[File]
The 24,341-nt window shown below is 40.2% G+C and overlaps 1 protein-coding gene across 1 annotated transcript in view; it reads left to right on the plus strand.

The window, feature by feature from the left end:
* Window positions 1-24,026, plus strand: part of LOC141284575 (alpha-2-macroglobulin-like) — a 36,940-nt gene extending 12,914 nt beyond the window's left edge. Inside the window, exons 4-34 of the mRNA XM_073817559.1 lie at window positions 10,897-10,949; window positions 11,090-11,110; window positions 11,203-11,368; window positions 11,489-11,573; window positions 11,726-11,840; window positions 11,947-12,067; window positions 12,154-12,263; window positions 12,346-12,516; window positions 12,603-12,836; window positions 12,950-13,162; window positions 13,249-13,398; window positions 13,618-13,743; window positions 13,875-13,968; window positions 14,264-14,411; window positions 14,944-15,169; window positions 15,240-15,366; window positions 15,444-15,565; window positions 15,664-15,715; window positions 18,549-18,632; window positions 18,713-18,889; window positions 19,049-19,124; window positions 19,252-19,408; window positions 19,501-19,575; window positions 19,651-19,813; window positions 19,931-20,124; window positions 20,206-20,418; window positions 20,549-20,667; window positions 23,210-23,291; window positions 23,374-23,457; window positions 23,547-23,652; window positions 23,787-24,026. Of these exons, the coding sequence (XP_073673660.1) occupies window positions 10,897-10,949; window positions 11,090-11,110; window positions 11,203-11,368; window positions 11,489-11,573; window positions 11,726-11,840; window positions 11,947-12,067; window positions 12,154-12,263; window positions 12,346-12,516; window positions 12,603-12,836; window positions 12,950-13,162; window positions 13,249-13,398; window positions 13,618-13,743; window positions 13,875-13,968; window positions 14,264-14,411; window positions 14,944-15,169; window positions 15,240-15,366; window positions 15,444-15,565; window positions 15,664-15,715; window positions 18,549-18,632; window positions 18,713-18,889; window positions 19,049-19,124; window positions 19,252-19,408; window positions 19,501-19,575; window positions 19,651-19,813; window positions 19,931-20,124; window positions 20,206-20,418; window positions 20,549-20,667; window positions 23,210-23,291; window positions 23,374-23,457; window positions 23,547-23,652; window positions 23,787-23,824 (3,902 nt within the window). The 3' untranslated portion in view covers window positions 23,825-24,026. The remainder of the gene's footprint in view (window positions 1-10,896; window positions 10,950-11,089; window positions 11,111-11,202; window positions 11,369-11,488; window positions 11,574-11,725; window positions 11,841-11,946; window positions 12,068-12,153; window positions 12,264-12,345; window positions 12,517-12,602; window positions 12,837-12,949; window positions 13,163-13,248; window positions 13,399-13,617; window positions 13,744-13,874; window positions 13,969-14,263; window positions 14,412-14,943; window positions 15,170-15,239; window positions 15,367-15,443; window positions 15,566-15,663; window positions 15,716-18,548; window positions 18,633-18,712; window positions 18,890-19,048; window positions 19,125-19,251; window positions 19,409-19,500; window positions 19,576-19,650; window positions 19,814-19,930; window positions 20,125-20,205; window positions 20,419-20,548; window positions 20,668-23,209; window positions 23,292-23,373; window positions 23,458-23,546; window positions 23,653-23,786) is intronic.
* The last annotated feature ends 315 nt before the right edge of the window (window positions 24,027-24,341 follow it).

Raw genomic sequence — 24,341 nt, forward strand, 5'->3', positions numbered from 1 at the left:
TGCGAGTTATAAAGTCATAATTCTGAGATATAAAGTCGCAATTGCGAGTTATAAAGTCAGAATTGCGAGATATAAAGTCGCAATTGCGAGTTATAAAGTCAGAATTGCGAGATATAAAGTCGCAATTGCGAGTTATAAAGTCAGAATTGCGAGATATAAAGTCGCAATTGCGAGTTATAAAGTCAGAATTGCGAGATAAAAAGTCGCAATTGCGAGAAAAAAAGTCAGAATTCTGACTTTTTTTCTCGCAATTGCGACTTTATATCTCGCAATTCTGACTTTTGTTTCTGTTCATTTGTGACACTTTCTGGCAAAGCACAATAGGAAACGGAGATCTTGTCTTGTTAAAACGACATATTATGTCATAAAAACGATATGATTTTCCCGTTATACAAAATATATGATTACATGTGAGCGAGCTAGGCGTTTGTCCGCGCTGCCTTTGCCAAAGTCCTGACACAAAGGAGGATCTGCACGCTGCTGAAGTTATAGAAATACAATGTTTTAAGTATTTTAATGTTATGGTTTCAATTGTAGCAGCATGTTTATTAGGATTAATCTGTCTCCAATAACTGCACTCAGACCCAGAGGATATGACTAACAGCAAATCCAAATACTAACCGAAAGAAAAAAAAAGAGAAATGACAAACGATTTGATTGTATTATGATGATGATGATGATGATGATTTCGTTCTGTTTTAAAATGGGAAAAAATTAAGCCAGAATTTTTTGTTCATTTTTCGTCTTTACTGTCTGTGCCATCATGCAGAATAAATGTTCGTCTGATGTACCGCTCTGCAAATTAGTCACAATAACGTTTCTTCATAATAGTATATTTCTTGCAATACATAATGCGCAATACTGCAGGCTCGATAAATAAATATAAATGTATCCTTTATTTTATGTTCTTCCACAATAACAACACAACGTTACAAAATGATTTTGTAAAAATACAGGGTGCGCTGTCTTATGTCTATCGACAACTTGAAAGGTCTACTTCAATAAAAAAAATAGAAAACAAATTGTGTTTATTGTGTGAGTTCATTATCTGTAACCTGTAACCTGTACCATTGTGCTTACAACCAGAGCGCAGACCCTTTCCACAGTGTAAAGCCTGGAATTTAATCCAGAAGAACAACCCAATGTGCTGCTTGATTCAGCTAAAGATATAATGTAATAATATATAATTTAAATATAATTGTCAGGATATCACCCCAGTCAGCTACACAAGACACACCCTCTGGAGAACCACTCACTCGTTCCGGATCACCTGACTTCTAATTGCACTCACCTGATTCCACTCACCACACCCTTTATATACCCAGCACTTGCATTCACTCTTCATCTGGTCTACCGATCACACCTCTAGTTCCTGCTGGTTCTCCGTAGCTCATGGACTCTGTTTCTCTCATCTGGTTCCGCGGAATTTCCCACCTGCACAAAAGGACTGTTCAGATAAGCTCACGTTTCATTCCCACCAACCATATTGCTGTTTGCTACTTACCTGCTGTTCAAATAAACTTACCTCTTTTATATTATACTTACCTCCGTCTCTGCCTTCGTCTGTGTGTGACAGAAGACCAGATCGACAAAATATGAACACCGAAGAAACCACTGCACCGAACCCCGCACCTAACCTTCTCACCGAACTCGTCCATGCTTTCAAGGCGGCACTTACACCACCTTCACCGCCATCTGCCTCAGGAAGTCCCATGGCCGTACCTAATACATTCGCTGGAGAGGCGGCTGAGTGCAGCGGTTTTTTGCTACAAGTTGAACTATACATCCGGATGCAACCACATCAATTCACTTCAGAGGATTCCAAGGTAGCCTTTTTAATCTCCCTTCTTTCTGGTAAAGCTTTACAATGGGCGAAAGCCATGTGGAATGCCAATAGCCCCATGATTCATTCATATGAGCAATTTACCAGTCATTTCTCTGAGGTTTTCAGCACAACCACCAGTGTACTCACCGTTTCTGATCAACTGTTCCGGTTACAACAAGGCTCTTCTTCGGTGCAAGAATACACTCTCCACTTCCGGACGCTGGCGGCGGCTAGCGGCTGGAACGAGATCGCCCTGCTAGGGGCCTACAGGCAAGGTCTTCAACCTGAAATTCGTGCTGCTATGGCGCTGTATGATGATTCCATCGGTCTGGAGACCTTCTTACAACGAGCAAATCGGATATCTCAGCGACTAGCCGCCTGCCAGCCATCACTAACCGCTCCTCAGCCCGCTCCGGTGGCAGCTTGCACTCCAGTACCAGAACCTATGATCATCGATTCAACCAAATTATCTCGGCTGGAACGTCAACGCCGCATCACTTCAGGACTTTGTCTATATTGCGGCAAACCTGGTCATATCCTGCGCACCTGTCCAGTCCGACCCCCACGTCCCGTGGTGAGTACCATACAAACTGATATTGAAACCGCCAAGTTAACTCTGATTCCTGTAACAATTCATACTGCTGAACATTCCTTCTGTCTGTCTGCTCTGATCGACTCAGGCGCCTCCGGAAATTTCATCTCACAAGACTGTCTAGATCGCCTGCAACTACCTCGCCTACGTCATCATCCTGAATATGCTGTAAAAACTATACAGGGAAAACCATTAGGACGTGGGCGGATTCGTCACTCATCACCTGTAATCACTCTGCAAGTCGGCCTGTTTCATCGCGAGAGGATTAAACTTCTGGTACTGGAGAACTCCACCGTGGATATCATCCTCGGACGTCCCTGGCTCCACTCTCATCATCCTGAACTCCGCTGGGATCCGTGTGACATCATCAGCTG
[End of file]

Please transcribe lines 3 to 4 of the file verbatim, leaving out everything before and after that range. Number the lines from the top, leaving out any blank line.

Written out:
* Window positions 1-24,026, plus strand: part of LOC141284575 (alpha-2-macroglobulin-like) — a 36,940-nt gene extending 12,914 nt beyond the window's left edge. Inside the window, exons 4-34 of the mRNA XM_073817559.1 lie at window positions 10,897-10,949; window positions 11,090-11,110; window positions 11,203-11,368; window positions 11,489-11,573; window positions 11,726-11,840; window positions 11,947-12,067; window positions 12,154-12,263; window positions 12,346-12,516; window positions 12,603-12,836; window positions 12,950-13,162; window positions 13,249-13,398; window positions 13,618-13,743; window positions 13,875-13,968; window positions 14,264-14,411; window positions 14,944-15,169; window positions 15,240-15,366; window positions 15,444-15,565; window positions 15,664-15,715; window positions 18,549-18,632; window positions 18,713-18,889; window positions 19,049-19,124; window positions 19,252-19,408; window positions 19,501-19,575; window positions 19,651-19,813; window positions 19,931-20,124; window positions 20,206-20,418; window positions 20,549-20,667; window positions 23,210-23,291; window positions 23,374-23,457; window positions 23,547-23,652; window positions 23,787-24,026. Of these exons, the coding sequence (XP_073673660.1) occupies window positions 10,897-10,949; window positions 11,090-11,110; window positions 11,203-11,368; window positions 11,489-11,573; window positions 11,726-11,840; window positions 11,947-12,067; window positions 12,154-12,263; window positions 12,346-12,516; window positions 12,603-12,836; window positions 12,950-13,162; window positions 13,249-13,398; window positions 13,618-13,743; window positions 13,875-13,968; window positions 14,264-14,411; window positions 14,944-15,169; window positions 15,240-15,366; window positions 15,444-15,565; window positions 15,664-15,715; window positions 18,549-18,632; window positions 18,713-18,889; window positions 19,049-19,124; window positions 19,252-19,408; window positions 19,501-19,575; window positions 19,651-19,813; window positions 19,931-20,124; window positions 20,206-20,418; window positions 20,549-20,667; window positions 23,210-23,291; window positions 23,374-23,457; window positions 23,547-23,652; window positions 23,787-23,824 (3,902 nt within the window). The 3' untranslated portion in view covers window positions 23,825-24,026. The remainder of the gene's footprint in view (window positions 1-10,896; window positions 10,950-11,089; window positions 11,111-11,202; window positions 11,369-11,488; window positions 11,574-11,725; window positions 11,841-11,946; window positions 12,068-12,153; window positions 12,264-12,345; window positions 12,517-12,602; window positions 12,837-12,949; window positions 13,163-13,248; window positions 13,399-13,617; window positions 13,744-13,874; window positions 13,969-14,263; window positions 14,412-14,943; window positions 15,170-15,239; window positions 15,367-15,443; window positions 15,566-15,663; window positions 15,716-18,548; window positions 18,633-18,712; window positions 18,890-19,048; window positions 19,125-19,251; window positions 19,409-19,500; window positions 19,576-19,650; window positions 19,814-19,930; window positions 20,125-20,205; window positions 20,419-20,548; window positions 20,668-23,209; window positions 23,292-23,373; window positions 23,458-23,546; window positions 23,653-23,786) is intronic.
* The last annotated feature ends 315 nt before the right edge of the window (window positions 24,027-24,341 follow it).